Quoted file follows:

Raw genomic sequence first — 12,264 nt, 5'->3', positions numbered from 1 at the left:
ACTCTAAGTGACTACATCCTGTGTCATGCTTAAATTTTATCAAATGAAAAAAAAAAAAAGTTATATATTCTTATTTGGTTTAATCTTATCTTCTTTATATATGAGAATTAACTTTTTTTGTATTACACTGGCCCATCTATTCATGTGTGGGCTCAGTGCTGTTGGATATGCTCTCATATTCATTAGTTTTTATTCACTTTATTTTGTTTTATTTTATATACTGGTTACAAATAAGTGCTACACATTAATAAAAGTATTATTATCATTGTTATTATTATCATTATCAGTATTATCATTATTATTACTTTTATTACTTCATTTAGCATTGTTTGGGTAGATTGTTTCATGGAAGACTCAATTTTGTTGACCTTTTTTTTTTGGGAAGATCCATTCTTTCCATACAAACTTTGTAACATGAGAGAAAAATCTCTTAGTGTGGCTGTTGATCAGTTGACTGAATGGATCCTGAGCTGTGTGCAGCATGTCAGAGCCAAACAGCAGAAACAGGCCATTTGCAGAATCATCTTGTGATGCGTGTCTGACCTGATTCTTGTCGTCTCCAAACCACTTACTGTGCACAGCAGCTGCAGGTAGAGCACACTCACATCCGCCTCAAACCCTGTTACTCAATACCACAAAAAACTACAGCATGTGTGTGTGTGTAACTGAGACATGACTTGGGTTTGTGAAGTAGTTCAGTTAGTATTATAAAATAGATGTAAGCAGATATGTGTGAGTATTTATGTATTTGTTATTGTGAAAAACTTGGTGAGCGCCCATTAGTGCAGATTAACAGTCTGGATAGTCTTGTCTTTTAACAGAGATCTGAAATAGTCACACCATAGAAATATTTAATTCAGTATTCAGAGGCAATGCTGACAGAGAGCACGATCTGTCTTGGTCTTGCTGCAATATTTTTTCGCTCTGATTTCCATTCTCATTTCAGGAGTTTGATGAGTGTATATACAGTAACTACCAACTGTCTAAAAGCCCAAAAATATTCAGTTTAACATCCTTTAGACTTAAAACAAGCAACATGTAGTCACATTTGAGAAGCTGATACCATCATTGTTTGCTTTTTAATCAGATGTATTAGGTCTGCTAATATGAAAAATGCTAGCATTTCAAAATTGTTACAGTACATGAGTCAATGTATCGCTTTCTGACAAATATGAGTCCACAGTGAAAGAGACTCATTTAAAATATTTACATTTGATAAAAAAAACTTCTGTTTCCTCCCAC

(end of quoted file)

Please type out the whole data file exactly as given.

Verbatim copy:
Raw genomic sequence first — 12,264 nt, 5'->3', positions numbered from 1 at the left:
ACTCTAAGTGACTACATCCTGTGTCATGCTTAAATTTTATCAAATGAAAAAAAAAAAAAGTTATATATTCTTATTTGGTTTAATCTTATCTTCTTTATATATGAGAATTAACTTTTTTTGTATTACACTGGCCCATCTATTCATGTGTGGGCTCAGTGCTGTTGGATATGCTCTCATATTCATTAGTTTTTATTCACTTTATTTTGTTTTATTTTATATACTGGTTACAAATAAGTGCTACACATTAATAAAAGTATTATTATCATTGTTATTATTATCATTATCAGTATTATCATTATTATTACTTTTATTACTTCATTTAGCATTGTTTGGGTAGATTGTTTCATGGAAGACTCAATTTTGTTGACCTTTTTTTTTTGGGAAGATCCATTCTTTCCATACAAACTTTGTAACATGAGAGAAAAATCTCTTAGTGTGGCTGTTGATCAGTTGACTGAATGGATCCTGAGCTGTGTGCAGCATGTCAGAGCCAAACAGCAGAAACAGGCCATTTGCAGAATCATCTTGTGATGCGTGTCTGACCTGATTCTTGTCGTCTCCAAACCACTTACTGTGCACAGCAGCTGCAGGTAGAGCACACTCACATCCGCCTCAAACCCTGTTACTCAATACCACAAAAAACTACAGCATGTGTGTGTGTGTAACTGAGACATGACTTGGGTTTGTGAAGTAGTTCAGTTAGTATTATAAAATAGATGTAAGCAGATATGTGTGAGTATTTATGTATTTGTTATTGTGAAAAACTTGGTGAGCGCCCATTAGTGCAGATTAACAGTCTGGATAGTCTTGTCTTTTAACAGAGATCTGAAATAGTCACACCATAGAAATATTTAATTCAGTATTCAGAGGCAATGCTGACAGAGAGCACGATCTGTCTTGGTCTTGCTGCAATATTTTTTCGCTCTGATTTCCATTCTCATTTCAGGAGTTTGATGAGTGTATATACAGTAACTACCAACTGTCTAAAAGCCCAAAAATATTCAGTTTAACATCCTTTAGACTTAAAACAAGCAACATGTAGTCACATTTGAGAAGCTGATACCATCATTGTTTGCTTTTTAATCAGATGTATTAGGTCTGCTAATATGAAAAATGCTAGCATTTCAAAATTGTTACAGTACATGAGTCAATGTATCGCTTTCTGACAAATATGAGTCCACAGTGAAAGAGACTCATTTAAAATATTTACATTTGATAAAAAAAACTTCTGTTTCCTCCCAC